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African elephant (Loxodonta africana) - Photo Credit Tui De Roy

African elephant (Loxodonta africana) - Photo Credit Tui De Roy

A Tribute to Dame Daphne: Conservationist and Elephant Activist

As we mourn the demise of Dame Daphne Sheldrick in April, her legacy lives on throughout the Kenyan landscape. Dame Daphne was a Kenyan-British conservationist and expert in animal husbandry. Her speciality was the raising and reintegrating of orphaned elephants into the wild.

Dame Daphne dedicated over 60 years of her life to the protection of Africa’s wildlife. She was born in Kenya in 1934 and later worked alongside her husband David, the founding Warden of Kenya’s largest National Park, Tsavo East. Upon David’s death in 1977, Daphne founded The David Sheldrick Wildlife Trust (DSWT) , which has since been her platform enabling her to play a pivotal role in the protection of iconic species. She successfully rescued and raised more than 230 orphaned elephants in Kenya, and many more in other parts of Africa.

Daphne passed away the evening of the 12th April after a long battle with breast cancer.

Coming to drink at Ewaso Narok River

Coming to drink at Ewaso Narok River

Her passion for endangered animals continues to inspire generations of conservationists. She touched, moved and inspired elephant lovers around the world.

The elephant population is on the rise with Kenya Wildlife Service records showing that there are more than 32,000 in the country. Between 1973 and 1990, Kenya lost about 90 percent of its elephants to poachers, the population plummeting from 165,000 to just 16,000. The rise in numbers has been attributed to a decrease in poaching. However, the human-wildlife conflict remains persistent as elephants go through farms and fields in search of food.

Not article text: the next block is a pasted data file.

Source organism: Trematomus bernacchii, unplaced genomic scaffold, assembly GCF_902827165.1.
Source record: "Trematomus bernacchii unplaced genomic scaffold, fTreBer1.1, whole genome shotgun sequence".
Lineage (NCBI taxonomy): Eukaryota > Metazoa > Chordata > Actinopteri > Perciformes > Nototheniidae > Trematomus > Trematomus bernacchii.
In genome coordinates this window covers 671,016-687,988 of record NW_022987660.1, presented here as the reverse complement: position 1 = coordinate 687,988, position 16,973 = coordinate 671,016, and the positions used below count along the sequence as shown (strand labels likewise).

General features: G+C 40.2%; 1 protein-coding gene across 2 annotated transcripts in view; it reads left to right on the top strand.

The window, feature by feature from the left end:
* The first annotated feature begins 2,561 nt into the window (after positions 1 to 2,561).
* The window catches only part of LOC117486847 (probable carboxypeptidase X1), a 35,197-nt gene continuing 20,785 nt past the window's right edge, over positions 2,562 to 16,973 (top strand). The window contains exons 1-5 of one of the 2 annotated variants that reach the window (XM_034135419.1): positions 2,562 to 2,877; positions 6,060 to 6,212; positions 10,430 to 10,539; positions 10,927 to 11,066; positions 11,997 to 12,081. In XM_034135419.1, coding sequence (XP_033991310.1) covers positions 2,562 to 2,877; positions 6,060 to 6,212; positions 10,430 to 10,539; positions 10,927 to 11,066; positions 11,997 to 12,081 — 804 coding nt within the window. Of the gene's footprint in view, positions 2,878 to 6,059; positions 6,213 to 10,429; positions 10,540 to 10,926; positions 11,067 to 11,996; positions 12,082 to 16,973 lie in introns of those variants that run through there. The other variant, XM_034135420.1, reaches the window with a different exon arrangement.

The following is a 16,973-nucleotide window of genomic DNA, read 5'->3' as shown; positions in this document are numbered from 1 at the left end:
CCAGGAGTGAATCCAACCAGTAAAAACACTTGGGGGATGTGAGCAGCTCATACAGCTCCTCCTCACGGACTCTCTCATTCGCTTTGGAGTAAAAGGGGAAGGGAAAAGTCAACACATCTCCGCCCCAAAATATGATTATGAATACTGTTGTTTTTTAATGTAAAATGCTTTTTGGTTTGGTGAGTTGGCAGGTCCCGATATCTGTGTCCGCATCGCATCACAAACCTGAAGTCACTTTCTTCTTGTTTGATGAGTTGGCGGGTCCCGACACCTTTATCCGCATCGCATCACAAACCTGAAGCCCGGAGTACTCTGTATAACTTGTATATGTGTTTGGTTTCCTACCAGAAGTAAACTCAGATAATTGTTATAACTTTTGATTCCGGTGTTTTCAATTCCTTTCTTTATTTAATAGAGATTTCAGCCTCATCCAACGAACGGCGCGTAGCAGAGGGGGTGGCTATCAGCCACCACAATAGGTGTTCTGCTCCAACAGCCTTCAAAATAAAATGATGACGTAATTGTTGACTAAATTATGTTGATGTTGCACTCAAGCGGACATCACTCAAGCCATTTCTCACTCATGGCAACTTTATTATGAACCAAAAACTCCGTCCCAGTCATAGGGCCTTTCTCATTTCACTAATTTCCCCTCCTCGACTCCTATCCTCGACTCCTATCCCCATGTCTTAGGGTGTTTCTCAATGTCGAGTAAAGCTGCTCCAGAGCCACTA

Mud bath - Photo Credit Julie Larsen Maher

Mud bath – Photo Credit Julie Larsen Maher

Here on Mpala, hundreds of elephants have found a safe haven. We have seen a rise in the number of herds patrolling the savannah, now layered with lush vegetation following high and sustained rains. Many can be seen raising their young, freely crisscrossing the landscape.

Dame Daphne Sheldrick, Photo Courtesy

Dame Daphne Sheldrick, Photo Courtesy DSWT

Daphne’s life and work featured in numerous publications and television programmes, including the BBC’s Elephant Diaries, 60 minutes – The Orphanage, For the Love of Elephants and The Elephant Who Found a Mom. Her writing has been published in several books, and her own autobiography Life, Love and Elephants: An African Love Story.

The home of African wildlife on Explore.org pays tribute to a heroine, elephant lover, conservationist, and friend of nature.

Peace,

Victor Kasii @mpalalive

  • Patricia

    I would be honoured to comment on Dear Dame Daphne. I have followed her life for 40years+ from New Zealand, where I reside, and have learnt so much from her teachings, lectures and videos over that time, and the lucky recipient of two handwritten letters from her which I cherish. Also delighted to foster an orphan elephant named Kauro at the DSWT Sanctuary 5years ago, which I still do to this day. I miss Dame Daphne dearly and may she Rest in Peace, knowing Angela and her family will continue on with the wonderful Legacy Dame Daphne has created and nurtured. Blessings.

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